Patent application title: Pelvic Implants having Perimeter Imaging Features
James A. Alexander (Excelsior, MN, US)
James A. Alexander (Excelsior, MN, US)
AMS Research Corporation
IPC8 Class: AA61F208FI
Class name: Surgery internal organ support or sling
Publication date: 2012-11-08
Patent application number: 20120283510
An implant adapted to treat various pelvic disorders can include one or
more imaging features constructed of a material adapted to provide
visualization on an imaging machine (e.g., X-Ray, fluoroscopy, etc.). The
imaging feature generally follows along the perimeter shape of at least a
portion of the implant to visually confirm how the implant is lying in a
patient's body during implantation. The imaging feature can be
constructed of a wire (e.g., platinum-iridium), a radio-opaque material
or substance, or like materials or constructs adapted to provide the
1. A pelvic implant adapted to treat prolapse, comprising: a support
portion; one or more extending arm portions; and an imaging wire
extending along and generally following the perimeter shape of the
support portion, wherein the imaging wire is constructed of a material
adapted to provide visualization on an imaging machine.
2. The implant of claim 1, wherein the imaging wire is constructed at least in part of a platinum-iridium material.
3. The implant of claim 1, wherein at least the support portion includes a mesh material.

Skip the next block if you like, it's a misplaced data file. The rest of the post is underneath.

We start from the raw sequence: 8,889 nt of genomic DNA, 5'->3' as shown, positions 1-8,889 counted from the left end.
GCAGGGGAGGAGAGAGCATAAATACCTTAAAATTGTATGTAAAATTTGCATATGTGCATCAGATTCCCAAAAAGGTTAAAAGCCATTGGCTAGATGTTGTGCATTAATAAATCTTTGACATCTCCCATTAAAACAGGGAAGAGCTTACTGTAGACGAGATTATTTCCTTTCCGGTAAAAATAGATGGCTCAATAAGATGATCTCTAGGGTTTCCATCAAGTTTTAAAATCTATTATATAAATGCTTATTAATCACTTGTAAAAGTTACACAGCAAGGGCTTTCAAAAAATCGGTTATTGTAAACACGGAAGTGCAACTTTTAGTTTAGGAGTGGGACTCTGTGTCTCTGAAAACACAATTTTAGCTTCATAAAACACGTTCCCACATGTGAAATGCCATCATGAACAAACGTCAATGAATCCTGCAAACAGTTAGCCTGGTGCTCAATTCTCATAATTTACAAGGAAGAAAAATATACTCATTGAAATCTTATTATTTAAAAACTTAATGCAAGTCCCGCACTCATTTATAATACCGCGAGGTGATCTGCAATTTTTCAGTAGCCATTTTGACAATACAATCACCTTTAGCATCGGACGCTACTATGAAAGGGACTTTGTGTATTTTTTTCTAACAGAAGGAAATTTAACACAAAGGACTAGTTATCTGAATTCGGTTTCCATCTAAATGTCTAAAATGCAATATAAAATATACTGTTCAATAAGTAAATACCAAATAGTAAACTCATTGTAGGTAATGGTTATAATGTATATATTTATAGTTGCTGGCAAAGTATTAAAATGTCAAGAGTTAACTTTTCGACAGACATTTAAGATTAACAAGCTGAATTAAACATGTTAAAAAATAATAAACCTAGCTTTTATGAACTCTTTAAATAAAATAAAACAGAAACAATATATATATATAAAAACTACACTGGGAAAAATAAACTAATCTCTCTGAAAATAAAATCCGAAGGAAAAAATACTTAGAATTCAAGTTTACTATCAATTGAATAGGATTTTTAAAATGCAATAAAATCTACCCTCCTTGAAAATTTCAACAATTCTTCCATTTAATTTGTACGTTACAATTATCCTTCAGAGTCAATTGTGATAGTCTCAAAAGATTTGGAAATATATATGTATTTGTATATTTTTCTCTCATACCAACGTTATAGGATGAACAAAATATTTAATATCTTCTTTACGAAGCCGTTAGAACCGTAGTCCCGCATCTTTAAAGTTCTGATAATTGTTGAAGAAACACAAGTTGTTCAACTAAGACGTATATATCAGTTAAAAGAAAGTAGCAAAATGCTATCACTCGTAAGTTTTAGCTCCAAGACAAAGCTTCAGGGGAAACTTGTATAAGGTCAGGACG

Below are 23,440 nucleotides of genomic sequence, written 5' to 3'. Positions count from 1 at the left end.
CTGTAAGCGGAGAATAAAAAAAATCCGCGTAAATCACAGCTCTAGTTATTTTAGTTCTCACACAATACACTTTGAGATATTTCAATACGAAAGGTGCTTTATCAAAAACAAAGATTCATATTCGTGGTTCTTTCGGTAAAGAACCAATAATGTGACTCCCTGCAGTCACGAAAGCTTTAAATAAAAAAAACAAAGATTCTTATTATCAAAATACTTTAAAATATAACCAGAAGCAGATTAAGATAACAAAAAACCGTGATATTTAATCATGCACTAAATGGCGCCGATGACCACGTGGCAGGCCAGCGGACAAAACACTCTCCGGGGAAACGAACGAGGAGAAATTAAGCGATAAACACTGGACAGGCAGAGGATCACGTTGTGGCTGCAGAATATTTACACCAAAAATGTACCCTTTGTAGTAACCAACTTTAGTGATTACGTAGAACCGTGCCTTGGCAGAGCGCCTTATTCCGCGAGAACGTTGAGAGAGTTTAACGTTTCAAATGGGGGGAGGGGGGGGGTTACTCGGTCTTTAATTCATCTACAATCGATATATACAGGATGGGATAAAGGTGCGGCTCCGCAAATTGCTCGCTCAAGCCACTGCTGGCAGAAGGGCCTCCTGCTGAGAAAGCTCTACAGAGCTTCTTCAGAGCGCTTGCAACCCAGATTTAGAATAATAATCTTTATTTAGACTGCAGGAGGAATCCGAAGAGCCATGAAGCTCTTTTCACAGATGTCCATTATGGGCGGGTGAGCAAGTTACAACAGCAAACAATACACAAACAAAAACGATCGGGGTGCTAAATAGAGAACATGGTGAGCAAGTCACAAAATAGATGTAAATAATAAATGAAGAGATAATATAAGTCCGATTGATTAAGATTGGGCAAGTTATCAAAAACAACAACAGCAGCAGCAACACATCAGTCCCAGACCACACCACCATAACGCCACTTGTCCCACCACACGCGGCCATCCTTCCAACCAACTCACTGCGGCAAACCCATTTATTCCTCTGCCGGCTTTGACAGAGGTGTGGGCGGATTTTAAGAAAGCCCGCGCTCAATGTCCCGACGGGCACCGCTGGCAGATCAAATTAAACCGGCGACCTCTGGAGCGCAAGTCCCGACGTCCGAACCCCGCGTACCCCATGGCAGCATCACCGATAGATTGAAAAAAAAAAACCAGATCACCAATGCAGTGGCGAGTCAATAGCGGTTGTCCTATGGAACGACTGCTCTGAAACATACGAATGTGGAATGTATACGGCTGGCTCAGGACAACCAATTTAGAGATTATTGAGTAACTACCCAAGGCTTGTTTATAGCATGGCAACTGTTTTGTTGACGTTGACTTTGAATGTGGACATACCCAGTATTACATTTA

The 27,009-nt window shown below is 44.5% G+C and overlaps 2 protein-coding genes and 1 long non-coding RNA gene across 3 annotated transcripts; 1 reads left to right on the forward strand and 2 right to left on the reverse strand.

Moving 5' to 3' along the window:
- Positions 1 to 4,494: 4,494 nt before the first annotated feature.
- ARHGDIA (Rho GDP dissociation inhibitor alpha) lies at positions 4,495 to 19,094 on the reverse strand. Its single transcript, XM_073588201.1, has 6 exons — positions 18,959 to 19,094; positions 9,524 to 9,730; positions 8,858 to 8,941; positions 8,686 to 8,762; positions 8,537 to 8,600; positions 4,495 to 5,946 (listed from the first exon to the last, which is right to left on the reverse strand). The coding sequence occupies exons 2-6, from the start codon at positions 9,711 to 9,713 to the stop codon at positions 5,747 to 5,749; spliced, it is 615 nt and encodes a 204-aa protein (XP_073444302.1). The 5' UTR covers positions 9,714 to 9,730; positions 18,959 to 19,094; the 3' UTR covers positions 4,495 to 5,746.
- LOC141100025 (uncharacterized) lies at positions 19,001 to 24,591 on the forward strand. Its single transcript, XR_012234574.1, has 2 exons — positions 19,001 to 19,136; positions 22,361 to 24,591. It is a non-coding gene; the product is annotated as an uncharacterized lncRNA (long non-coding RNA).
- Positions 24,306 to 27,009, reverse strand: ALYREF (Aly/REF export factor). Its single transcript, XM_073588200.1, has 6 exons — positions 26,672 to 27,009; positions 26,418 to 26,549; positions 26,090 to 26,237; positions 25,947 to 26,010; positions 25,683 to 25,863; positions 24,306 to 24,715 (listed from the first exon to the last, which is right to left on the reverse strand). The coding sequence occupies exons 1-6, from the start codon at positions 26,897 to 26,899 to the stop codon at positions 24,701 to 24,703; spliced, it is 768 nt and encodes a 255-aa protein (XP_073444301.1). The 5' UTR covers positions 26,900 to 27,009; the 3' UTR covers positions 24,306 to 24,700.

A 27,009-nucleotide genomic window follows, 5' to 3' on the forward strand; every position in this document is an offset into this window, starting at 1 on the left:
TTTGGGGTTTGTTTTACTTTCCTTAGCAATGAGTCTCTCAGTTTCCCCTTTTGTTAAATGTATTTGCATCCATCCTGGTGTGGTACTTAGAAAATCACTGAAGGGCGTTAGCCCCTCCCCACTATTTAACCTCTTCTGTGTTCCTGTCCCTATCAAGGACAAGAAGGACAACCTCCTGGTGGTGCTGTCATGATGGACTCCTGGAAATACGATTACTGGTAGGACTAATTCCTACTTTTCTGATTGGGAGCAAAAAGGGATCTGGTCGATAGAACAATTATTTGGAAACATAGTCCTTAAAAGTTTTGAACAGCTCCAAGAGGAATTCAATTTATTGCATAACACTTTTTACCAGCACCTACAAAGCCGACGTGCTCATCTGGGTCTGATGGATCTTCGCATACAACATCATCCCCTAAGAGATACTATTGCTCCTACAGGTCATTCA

4. The implant of claim 3, where the mesh material includes a plurality of filaments, and the imaging wire is interwoven with one or more of the filaments.
5. The implant of claim 1, wherein the one or more arm portions include anchoring portions adapted for tissue fixation.
6. The implant of claim 1, wherein the at least the support portion includes a biological graft material.
7. A pelvic implant for treating incontinence, comprising: an elongate mesh portion having a first longitudinal edge portion, a second longitudinal edge portion, and end portions; at least one tissue anchor provided at one of the end portions; and an imaging feature extending along the first and second longitudinal edge portions to generally follow the perimeter edge of the elongate mesh portion, wherein the imaging feature is adapted to provide visualization on an imaging machine.
8. The implant of claim 7, wherein the imaging feature is an imaging wire.
9. The implant of claim 8, wherein the imaging wire is constructed at least in part of a platinum-iridium material.
10. The implant of claim 8, where the elongate mesh material includes a plurality of filaments, and the imaging wire is interwoven with one or more of the filaments.
11. The implant of claim 8, wherein the imaging wire is constructed of multiple separate wires.
12. The implant of claim 7, wherein the imaging feature includes a radio-opaque material.
13. The implant of claim 7, wherein the imaging feature includes a radio-opaque structure.
14. A pelvic implant adapted to treat a pelvic disorder, comprising: a mesh support portion; a plurality of arm portions; and an imaging feature extending along and generally following the perimeter shape of the mesh support portion, wherein the imaging feature is constructed of a material adapted to provide visualization on an imaging machine.
15. The implant of claim 14, wherein the imaging feature is an imaging wire.
16. The implant of claim 15, wherein the imaging wire is constructed at least in part of a platinum-iridium material.
17. The implant of claim 15, where the mesh support material includes a plurality of filaments, and the imaging wire is interwoven with one or more of the filaments.
18. The implant of claim 15, wherein the imaging wire is constructed of multiple separate wires.